So, for the July race at Daytona, Dale decided to strap into his own equipment for the first time to see what he had. He would struggle for most of the race (kind of like Kyle Busch did when he took his truck team to the Xfinity Series), not really being a factor. He would finish in the 14th position.

With Dale Jr. jumping over to HMS for the 2008 Cup Series season, that would mean that JR Motorsports would be merged with HMS’s Xfinity Series program as JRM became a 2-car team. A young Brad Keselowski would pilot the Navy sponsored No. 88 for JRM while the #5 would see a rotation of driver including Jr. himself, Mark Martin (who would score the team their first win), and Martin Truex Jr.

Jimmie Johnson would pilot the No. 5 at the spring Charlotte race and Dale Jr. would run a third entry for the team: the No. 83 Dale Jr. Foundation/Navy car. All 3 JRM cars would be in contention for the win, but all would fall short. Jr. finished the best of the three in this car, finishing 4th.

Jimmie Johnson Drove What?

Lowe’s and Jimmie Johnson. They’re pretty much synonymous to many NASCAR fans. They just go together like bread and butter. And their schemes, while changing slightly over the years, were typically just variations of the same scheme. When they left the No. 48 after the 2017 season, it took some time getting used to Jimmie on a black and purple Ally car. But, as with Jeff Gordon’s AARP scheme, we got used to it.

This Ally scheme ran one race: the Coke 600 in 2020, Jimmie’s final fulltime season. I picked this one because it’s unique (besides the camo green, the number is white instead of Johnson’s trademark neon yellow) and it’s the only post-Lowe’s Jimmie Johnson diecast I own.

This scheme, we’ve seen before on Jimmie’s Cup and Xfinity cars. But this is from his lone Truck Series start. I was at that race. It was at Bristol and it was a wild sight to behold. Jimmie ran well and was in contention until a late-race spin took him out. He’d bring home the Randy Moss entry in the 34th position.

Jimmie ran this scheme in the all star race in 2011. The scheme itself is a bit different from his usual Lowe’s schemes but the most noteworthy thing about it is the number swap to celebrate a deal Lowe’s was running at the time. Jimmie ran the No. 5 while that number’s usual driver, teammate Mark Martin, drove a No. 25 throwback to Tim Richmond.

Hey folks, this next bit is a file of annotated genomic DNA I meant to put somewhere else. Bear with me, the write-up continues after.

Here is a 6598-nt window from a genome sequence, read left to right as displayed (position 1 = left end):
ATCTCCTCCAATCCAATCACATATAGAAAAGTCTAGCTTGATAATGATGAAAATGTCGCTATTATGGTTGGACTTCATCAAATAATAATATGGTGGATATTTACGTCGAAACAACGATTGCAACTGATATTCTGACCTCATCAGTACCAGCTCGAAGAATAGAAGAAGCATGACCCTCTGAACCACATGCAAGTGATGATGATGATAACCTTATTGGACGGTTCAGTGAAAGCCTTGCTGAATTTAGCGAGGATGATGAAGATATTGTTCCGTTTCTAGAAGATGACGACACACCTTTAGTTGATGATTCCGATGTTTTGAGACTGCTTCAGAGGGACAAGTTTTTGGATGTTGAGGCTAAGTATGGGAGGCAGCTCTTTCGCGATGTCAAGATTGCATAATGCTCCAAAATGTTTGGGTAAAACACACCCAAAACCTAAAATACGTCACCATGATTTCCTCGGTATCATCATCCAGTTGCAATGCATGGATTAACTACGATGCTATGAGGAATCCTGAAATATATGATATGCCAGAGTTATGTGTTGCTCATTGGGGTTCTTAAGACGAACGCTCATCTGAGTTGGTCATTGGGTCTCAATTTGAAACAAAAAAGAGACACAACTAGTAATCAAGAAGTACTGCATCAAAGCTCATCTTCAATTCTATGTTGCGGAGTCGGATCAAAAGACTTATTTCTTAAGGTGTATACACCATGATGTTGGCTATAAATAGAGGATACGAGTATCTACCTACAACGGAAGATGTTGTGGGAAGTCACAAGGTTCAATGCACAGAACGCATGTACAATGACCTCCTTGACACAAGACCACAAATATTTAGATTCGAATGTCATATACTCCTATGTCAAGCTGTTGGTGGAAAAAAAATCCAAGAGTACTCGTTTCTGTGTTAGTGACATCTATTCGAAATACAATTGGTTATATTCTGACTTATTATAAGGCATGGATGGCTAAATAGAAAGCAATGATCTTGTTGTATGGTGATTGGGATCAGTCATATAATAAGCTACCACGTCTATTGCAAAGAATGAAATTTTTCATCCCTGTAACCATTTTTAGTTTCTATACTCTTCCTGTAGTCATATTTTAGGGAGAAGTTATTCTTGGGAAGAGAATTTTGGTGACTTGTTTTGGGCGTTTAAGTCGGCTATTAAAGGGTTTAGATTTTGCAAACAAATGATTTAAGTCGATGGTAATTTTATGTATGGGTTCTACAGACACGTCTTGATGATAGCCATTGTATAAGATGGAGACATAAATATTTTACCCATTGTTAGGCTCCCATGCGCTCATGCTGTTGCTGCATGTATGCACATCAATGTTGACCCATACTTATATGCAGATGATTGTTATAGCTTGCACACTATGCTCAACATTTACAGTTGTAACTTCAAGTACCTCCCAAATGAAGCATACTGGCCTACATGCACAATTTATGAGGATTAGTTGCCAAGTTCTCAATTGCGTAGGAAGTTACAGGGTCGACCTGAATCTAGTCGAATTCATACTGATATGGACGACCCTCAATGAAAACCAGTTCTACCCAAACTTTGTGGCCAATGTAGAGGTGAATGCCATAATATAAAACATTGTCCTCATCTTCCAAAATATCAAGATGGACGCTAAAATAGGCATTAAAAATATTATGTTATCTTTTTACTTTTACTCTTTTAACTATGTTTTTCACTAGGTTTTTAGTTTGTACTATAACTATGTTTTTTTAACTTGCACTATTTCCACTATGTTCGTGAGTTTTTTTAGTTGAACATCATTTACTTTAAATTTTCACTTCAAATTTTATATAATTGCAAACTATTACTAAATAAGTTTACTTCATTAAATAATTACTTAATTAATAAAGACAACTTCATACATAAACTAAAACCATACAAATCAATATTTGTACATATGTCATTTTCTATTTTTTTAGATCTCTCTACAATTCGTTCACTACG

Another one where I’m cheating a little bit because this car never actually competed in a race. It’s a display car. But the fact that Jimmie is still competing (well…sort of) in NASCAR and he’s not in a No. 48 is hard to get used to.

Number Swap For The (Former) Candyman

No paint scheme in NASCAR has been quite as iconic as the ones Mars Candy has done for their iconic brand, M&Ms. While many driver from Ken Shrader to Elliott Sadler have sported the yellow scheme with the candy scattered across the hood, no other combination has been as iconic as their partnership with Wild Thang, Kyle Busch.

Similar to the Jimmie Johnson No. 5 deal, Kyle swapped out his No. 18 for the No. 75 to celebrate the brands 75th anniversary. He ran this scheme in the 2016 All-Star race.

This Harvick Paint Scheme Was Not #4Ever

Last but not least, let’s talk about a driver currently amidst his retirement year. More specifically, let’s go all the way back to the beginning. After running a full year in 2000 in the Busch Series, Kevin Harvick was finally ready to dip his toes into the Cup Series. The plan was for him to run an AOL sponsored No. 30 car for 5 races in the 2001 season.

Unfortunately, tragedy would strike and Harvick would end up going full-time in Dale Earnhardt’s now renumbered 29. With sponsorship from GM Goodwrench, AOL would also get one race to shine: in the Winston…or the All-Star Race. It’s not exactly the paint scheme he would have run if he could have stayed in the No. 30 but it’s close.

What do you think, DDF readers? What other not-so-iconic paint schemes did you sort of dig? Let us know!

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Picture of Cody Williams

Cody Williams

Cody Williams is the author of BUNNY BOY and THE FIFTH LINE. He lives near Bristol, TN.